Clinical Review ABC of alcohol

Treatment for alcohol related problems

BMJ 2005; 330 doi: https://doi.org/10.1136/bmj.330.7483.139 (Published 13 January 2005) Cite this as: BMJ 2005;330:139
  1. Bruce Ritson

    Introduction


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    When hazardous or harmful drinking is first identified in primary care or the hospital setting, patients should be offered brief intervention. This consists of 10 minutes of discussion and explanation, provision of a self-help booklet, and the offer of a further appointment in one or two weeks. Its cost effectiveness has been proved, although time may have to be set aside rather than trying to undertake intervention within normal practice. Training and employing a member of staff for the purpose is worth consideration.

    Motivational interviewing

    The value of motivational interviewing is proved. This essentially is an empathic, non-confrontational approach in which the doctor helps the patient identify his or her own reasons for change and strategies for achieving realistic goals. Essential components include sustaining commitment over time, involving the family when possible, acknowledging achievements, and dealing promptly with lapses. A patient's motivation to change his or her way of life fluctuates according to mood and circumstance, and patient and doctor can feel deflated by early setbacks.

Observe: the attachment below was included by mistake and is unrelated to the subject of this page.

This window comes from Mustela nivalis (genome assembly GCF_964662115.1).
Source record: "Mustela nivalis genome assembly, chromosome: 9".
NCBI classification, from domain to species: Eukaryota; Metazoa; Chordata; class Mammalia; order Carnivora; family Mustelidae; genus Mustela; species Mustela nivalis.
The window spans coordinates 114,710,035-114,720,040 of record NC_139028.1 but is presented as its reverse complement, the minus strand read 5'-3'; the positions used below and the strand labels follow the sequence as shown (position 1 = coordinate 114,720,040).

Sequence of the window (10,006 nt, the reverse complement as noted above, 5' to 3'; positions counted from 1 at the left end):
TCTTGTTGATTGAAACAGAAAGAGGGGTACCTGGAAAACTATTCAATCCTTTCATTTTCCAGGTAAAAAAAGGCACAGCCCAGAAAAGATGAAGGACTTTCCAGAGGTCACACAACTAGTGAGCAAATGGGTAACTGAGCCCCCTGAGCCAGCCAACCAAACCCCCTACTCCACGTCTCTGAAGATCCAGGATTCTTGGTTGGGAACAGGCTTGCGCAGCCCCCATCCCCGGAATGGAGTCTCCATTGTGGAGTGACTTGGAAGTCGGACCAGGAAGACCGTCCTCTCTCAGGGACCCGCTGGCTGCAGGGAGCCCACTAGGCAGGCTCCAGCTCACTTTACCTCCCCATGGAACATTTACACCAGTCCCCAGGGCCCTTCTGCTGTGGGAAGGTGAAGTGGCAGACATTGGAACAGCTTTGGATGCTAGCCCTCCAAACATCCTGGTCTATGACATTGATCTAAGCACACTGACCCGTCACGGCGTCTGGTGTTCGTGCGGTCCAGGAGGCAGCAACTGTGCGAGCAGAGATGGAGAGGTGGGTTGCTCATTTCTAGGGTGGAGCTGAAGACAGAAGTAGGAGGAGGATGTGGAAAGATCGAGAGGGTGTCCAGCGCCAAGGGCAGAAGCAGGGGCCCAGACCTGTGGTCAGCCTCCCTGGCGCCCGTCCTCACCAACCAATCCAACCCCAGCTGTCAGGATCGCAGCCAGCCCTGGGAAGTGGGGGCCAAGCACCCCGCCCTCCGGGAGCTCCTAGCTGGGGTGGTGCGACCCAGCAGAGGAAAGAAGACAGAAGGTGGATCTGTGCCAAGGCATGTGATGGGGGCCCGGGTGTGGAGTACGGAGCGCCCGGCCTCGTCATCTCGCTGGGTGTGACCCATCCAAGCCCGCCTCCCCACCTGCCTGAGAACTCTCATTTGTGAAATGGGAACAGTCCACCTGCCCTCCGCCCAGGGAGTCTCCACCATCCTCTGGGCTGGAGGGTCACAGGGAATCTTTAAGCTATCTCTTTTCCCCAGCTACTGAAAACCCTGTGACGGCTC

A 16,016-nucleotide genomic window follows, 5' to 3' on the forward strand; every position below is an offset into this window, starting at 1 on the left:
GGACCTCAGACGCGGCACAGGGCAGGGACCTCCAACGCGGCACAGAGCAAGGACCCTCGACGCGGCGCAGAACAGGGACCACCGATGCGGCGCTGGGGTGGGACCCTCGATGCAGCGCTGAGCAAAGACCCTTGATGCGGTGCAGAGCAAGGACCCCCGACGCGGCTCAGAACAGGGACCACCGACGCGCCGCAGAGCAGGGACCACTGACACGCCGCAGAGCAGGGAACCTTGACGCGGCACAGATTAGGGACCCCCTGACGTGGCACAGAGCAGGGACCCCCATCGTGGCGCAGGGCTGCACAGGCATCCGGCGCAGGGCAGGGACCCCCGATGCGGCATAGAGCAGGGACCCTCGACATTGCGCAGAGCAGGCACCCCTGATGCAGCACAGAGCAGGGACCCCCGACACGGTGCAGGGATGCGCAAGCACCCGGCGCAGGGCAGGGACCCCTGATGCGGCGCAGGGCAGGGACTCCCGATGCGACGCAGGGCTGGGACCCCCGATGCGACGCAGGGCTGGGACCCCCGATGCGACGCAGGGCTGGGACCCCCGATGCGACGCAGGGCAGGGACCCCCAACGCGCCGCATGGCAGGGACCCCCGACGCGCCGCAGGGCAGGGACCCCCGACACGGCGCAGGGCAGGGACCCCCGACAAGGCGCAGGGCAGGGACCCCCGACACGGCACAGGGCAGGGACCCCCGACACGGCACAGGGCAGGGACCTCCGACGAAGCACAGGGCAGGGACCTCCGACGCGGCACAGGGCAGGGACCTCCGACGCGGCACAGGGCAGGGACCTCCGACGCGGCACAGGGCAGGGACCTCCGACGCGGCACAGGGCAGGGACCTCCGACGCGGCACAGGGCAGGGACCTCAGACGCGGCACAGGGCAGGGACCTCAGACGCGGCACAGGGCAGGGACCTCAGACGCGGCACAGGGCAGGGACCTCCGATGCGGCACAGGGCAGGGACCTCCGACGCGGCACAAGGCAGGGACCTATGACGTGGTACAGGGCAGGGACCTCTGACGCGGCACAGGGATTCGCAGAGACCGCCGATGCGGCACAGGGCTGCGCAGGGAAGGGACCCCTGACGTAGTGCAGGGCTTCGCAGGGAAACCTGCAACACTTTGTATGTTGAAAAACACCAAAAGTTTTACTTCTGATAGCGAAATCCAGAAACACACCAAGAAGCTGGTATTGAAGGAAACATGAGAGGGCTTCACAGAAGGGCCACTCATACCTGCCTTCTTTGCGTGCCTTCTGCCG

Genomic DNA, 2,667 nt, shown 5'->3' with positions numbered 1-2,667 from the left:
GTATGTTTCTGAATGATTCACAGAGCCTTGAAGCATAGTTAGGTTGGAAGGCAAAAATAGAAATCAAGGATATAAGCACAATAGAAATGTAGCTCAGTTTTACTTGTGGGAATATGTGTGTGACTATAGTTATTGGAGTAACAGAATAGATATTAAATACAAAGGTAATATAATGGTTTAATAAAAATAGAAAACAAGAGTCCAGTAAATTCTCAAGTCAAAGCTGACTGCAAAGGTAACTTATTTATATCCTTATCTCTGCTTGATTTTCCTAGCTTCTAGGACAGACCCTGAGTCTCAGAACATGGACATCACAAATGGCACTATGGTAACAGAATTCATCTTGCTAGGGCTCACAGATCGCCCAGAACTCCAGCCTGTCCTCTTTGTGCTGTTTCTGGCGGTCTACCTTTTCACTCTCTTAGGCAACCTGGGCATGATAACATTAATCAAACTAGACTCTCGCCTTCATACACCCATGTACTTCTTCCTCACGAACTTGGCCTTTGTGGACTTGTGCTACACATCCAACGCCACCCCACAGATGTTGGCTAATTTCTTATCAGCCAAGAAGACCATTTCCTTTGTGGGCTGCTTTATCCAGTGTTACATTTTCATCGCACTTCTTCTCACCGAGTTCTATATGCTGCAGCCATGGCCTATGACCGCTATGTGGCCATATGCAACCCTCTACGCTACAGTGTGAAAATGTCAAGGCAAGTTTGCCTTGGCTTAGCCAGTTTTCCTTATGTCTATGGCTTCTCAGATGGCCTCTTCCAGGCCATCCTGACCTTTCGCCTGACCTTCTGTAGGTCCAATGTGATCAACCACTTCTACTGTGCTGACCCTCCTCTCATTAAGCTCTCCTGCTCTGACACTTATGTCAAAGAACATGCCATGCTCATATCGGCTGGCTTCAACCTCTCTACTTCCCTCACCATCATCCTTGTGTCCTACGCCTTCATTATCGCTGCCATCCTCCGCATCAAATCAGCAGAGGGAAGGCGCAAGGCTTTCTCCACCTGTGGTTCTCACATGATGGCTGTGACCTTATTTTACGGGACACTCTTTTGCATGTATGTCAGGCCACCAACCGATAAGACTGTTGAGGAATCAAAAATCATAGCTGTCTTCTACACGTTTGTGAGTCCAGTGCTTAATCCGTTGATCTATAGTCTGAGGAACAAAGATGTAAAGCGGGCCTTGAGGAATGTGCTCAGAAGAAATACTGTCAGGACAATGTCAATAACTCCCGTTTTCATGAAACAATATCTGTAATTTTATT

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    Motivational interviewing

    The primary care team is ideally suited to provide long term support. Barriers to change need to be identified: some patients will have few barriers; others will have serious impediments that need to be dealt with.

    Dependence and detoxification

    Some patients will find it hard to cut down or stop drinking because they experience withdrawal symptoms. At first, these may not be recognised for what they are. Patients may describe feeling nervous without a drink or not being able to function effectively until the first drink of the day. Other features in patients who are physically dependent will provide supportive evidence. They vary in severity.

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    Alcohol withdrawal syndrome

    Mild symptoms can be dealt with by rest, relaxation, and reassurance. An explanation that withdrawal symptoms are evidence that the brain has adapted to living in an alcoholic environment …

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